Macho mayhem

Reservoir Dogs meets Bonnie And Clyde - with a gay twist.

Set in 1965 and based on a true story, Burnt Money (Plata Quemada) follows the exploits of “The Twins,” a pair of thieves named Angel and Nene, who look like brothers but are actually lovers trapped in a strange sexual relationship. When a heist goes horribly wrong and Angel is wounded, the twins and their co-conspirator, Cuervo, hole up in Uruguay as they await the arrival of fake passports and their ticket to freedom.

While the men kill time in their claustrophobic hideout, director Marcelo Piñeyro zeroes in on their volatile personalities as confinement takes its toll on their sanity and their relationships. Angel claims to hear voices and refuses Nene’s sexual advances, forcing the confused Nene to search for company in porn theatres and washrooms, before finally turning his back on his injured lover and beginning a catastrophic affair with a local woman.

As the police close in on the trio, the film creeps towards its inevitable bloody climax, ultimately offering redemption, martyrdom and more bullets than a Sam Peckinpah shoot-em-up.

As Angel and Nene, Eduardo Noriega and Leonardo Sbaraglia generate palpable erotic heat, swaggering through the film with a mix of macho confidence and lost-boy loneliness. However, the reason for their devotion to one another remains unclear. With the hottest scenes involving hetero couplings, Burnt Money shies away from the more carnal aspects of The Twins’ relationship in favour of exploring their damaged psyches and jealous impulses.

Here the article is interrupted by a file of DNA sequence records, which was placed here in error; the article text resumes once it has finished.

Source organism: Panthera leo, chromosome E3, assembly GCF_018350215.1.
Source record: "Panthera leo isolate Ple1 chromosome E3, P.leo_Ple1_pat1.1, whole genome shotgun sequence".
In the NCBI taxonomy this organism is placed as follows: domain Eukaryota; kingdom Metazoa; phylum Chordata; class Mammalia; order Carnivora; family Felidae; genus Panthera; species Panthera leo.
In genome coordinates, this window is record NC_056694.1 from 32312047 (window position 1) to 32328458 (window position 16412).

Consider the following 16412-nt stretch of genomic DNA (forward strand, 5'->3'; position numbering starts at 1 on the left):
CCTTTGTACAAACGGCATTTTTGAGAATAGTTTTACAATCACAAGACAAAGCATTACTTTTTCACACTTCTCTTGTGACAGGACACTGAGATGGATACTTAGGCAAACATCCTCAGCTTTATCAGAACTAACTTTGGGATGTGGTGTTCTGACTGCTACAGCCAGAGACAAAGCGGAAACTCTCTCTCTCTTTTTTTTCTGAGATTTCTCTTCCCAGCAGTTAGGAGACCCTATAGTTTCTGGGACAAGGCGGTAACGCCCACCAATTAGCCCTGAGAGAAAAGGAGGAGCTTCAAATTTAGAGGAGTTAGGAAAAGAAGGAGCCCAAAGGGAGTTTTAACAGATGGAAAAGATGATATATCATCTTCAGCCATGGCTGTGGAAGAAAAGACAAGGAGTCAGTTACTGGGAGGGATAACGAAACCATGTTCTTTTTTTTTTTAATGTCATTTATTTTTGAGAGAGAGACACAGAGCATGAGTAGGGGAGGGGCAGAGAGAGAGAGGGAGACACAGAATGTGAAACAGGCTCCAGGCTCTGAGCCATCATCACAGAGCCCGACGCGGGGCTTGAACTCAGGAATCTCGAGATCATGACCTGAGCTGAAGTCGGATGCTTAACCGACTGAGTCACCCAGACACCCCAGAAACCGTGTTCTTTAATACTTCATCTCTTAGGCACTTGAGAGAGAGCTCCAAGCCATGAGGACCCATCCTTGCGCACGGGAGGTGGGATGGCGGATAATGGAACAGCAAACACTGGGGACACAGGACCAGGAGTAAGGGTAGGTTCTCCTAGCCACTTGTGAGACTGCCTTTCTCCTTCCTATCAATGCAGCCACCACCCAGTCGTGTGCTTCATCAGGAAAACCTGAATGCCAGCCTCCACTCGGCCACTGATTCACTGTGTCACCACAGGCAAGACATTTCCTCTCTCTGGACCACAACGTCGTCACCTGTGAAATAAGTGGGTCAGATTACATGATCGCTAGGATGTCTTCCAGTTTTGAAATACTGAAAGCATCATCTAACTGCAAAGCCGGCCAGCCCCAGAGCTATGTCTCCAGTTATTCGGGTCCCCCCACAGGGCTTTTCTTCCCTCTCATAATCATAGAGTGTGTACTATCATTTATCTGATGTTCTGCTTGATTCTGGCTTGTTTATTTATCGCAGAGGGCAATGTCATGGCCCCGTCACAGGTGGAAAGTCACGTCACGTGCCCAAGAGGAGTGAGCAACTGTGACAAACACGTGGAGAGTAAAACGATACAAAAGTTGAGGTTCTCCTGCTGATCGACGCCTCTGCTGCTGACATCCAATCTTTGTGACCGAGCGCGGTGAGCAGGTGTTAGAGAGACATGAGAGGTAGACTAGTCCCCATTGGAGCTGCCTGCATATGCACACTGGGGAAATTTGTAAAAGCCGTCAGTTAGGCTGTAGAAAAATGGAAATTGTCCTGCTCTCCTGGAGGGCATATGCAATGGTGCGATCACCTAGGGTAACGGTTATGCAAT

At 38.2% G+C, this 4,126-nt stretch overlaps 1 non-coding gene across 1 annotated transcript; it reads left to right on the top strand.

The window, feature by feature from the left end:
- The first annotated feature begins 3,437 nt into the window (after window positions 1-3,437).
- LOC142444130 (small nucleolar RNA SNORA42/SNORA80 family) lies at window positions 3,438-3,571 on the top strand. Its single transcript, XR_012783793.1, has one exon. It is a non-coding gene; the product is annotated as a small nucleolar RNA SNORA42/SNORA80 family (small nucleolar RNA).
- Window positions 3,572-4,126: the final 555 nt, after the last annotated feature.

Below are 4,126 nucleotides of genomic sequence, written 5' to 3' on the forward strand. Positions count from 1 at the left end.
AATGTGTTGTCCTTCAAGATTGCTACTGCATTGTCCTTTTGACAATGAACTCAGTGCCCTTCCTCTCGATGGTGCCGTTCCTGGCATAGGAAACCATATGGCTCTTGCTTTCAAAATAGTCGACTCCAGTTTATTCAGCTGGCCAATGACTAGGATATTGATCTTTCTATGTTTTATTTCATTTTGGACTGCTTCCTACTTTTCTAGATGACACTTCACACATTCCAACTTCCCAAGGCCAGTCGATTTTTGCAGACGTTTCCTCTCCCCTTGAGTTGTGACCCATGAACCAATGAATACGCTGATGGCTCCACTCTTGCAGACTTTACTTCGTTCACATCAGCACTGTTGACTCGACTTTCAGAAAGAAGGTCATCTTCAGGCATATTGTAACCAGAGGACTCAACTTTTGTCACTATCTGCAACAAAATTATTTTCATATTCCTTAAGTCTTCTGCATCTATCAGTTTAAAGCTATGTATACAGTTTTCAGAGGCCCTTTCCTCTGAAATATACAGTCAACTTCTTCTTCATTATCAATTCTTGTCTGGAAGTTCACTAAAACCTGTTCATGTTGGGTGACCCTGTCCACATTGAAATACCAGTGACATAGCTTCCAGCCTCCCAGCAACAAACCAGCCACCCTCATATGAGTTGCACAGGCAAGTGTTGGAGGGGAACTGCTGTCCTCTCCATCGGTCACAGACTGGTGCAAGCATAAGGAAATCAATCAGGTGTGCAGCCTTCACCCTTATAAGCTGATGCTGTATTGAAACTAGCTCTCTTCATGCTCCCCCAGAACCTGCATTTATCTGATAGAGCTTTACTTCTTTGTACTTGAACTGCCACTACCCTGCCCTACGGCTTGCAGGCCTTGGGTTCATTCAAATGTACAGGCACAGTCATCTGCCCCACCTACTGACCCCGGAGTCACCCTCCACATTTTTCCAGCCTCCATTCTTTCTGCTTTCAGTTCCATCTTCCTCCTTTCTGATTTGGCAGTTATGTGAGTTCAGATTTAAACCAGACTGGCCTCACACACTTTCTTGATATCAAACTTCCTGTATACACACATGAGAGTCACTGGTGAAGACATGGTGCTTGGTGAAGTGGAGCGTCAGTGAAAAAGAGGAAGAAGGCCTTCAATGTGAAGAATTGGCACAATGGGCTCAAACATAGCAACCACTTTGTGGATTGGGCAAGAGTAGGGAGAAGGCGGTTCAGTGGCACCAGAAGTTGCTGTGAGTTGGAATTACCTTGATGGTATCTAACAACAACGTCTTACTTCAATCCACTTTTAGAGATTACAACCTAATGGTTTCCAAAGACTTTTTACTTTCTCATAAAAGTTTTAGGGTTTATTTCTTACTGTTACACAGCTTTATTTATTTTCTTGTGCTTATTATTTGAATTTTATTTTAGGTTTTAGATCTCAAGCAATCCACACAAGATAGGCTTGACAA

We do see Angel and Nene exercising an unhealthy degree of self-loathing and internalized homophobia. Director Piñeyro makes some astute observations about the conflicted lives of gay Latino men, particularly those who must survive in the testosterone-fuelled world of organized crime.

And it’s a world in which women are only good for one thing; the female characters depicted are vengeful sluts who exist only to screw up the lives of men. Regressive, to say the least, but in keeping with the grim, hard-bitten tone of the film.

Stylistically too, Burnt Money wallows in the film noir aesthetic, with elegantly composed shots bathed in muted greens and greys punctuated with vivid flashes of red that foreshadow the bloodshed to come.

Despite some flaws (including the heavy-handed use of religious symbolism), Burnt Money engages as a provocative heist flick, and also succeeds as an original, insightful look at love, loyalty and honour amongst thieves.

* Burnt Money, in Spanish with English subtitles,

opens Fri, Nov 30 at the Carlton (20 Carlton St);

call (416) 598-2309.

Read More About:
TV & Film, Culture, Toronto

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